With the RBA announcing that they will reduce the cash rate by 0.25 points to an overall rate of 3.00% Australian homeowners are now paying one of the lowest levels ever . The main factor that has influenced this decision was the slowing growth in the Australian and International economic market with a particular focus on Europe and the fact that despite this slowing growth the Australian Government is committed to a surplus budget.
So what does this mean for the Australian property market?
In the past there has been a direct correlation between RBA rate decreases and housing sales increases. With the new rate cut reducing the pressure on loan repayments, it is expected that we will see an increase in consumer activity and a boost in the local economy. It is predicted that this increase in activity will be experienced within the local housing sector. The current low cash rate is expected to bring more home buyers and investors back to the housing market, many experts suggest that the increase in activity will then have the flow on effect of improved housing prices in 2013.
Prior to the Global Financial Crisis we were accustomed to seeing that a drop in the RBA rates would correlate with a drop in our interest rates from the bank.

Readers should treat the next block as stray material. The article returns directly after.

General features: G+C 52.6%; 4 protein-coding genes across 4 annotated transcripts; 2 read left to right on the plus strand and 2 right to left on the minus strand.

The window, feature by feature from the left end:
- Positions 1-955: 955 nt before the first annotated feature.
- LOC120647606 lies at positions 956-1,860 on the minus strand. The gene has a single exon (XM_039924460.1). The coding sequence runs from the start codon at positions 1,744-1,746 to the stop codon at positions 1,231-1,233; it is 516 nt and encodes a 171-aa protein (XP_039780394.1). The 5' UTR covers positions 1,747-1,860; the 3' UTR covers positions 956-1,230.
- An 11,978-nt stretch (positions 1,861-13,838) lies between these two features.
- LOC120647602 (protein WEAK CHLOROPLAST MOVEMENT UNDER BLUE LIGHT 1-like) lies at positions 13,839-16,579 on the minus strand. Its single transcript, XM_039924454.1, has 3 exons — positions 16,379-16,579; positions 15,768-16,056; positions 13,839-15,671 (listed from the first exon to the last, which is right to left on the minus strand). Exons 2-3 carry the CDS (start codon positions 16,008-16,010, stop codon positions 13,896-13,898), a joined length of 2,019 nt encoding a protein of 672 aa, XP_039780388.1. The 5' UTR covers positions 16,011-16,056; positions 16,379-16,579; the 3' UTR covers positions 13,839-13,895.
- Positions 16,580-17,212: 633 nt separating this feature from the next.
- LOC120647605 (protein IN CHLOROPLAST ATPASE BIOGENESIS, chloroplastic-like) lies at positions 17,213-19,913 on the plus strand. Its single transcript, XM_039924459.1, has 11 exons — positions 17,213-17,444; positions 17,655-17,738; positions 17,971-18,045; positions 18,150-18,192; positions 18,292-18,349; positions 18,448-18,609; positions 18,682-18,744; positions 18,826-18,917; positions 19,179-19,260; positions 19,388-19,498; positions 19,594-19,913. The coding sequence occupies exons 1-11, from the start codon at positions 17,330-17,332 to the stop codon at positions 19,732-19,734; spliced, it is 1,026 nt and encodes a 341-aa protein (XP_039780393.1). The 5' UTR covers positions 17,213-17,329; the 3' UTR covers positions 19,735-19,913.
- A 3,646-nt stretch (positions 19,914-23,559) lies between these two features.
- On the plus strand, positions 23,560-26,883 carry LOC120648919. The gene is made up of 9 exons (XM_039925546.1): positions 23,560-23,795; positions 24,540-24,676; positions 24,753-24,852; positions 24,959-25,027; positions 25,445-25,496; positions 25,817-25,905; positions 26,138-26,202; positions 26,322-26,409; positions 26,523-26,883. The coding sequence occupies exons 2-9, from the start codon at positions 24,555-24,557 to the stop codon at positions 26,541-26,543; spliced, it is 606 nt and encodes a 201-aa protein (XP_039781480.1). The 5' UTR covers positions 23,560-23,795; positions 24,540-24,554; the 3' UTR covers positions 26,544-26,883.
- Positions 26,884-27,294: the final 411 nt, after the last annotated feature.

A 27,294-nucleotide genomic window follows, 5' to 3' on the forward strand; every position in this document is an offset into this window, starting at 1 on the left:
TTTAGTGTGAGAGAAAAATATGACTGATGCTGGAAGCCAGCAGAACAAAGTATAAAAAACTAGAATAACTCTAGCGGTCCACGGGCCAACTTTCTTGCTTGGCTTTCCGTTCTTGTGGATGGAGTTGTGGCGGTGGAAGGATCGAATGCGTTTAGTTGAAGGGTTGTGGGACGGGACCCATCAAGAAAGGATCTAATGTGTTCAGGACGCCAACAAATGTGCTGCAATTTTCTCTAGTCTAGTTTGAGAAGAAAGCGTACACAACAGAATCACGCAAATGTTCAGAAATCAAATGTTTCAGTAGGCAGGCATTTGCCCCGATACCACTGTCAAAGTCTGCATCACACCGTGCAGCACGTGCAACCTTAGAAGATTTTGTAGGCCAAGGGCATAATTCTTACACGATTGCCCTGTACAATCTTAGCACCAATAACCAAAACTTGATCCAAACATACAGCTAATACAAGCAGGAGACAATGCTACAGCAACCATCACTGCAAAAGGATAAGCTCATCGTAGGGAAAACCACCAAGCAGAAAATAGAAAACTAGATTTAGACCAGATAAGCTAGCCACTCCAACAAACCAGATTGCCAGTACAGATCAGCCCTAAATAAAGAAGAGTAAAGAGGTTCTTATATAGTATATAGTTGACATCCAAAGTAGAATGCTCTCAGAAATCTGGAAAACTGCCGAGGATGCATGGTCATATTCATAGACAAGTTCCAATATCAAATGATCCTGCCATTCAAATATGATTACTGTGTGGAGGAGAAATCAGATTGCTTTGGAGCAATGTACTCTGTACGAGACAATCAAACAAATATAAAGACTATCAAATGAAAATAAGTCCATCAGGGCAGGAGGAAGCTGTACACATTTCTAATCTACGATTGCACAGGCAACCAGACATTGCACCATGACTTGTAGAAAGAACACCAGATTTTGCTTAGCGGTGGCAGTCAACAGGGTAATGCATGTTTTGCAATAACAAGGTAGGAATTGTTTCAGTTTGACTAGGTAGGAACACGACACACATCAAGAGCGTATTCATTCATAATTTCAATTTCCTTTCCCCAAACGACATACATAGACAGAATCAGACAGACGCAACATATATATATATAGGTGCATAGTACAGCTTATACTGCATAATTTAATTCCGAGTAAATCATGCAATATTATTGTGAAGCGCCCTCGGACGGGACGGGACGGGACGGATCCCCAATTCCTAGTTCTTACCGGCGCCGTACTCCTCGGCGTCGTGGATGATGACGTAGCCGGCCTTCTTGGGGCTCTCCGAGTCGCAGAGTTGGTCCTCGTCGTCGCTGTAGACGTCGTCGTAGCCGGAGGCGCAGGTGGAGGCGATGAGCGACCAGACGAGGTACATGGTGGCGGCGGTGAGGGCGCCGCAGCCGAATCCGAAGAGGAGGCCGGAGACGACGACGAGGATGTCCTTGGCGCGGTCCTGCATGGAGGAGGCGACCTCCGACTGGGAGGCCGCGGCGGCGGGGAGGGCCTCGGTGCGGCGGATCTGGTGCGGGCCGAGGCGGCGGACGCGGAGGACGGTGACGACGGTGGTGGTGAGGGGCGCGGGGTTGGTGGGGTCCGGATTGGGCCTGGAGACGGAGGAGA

There has been a change in recent years as bank funding costs, and mortgage rates, have risen relative to the cash rate. Dr Lowe from the RBA has said when funding costs ease the banks could return to passing on the RBA’s cash rate cuts in full to borrowers. “We are seeing some lessening of the pressure on bank funding costs. The wholesale spreads that the banks are paying are coming down, I don’t think we’re there yet but we are getting closer to it than we have been.”
After the RBA’s decision to cut the cash rate by 25 basis points to three per cent on Tuesday December 4, three of the four big banks said they would cut their standard variable home loan rate by only 20 basis points.
The ANZ will review its variable rates on December 14.
With the rate drops and the bank funding costs coming closer in line, now could be a great time to look into growing your property portfolio with MICM property.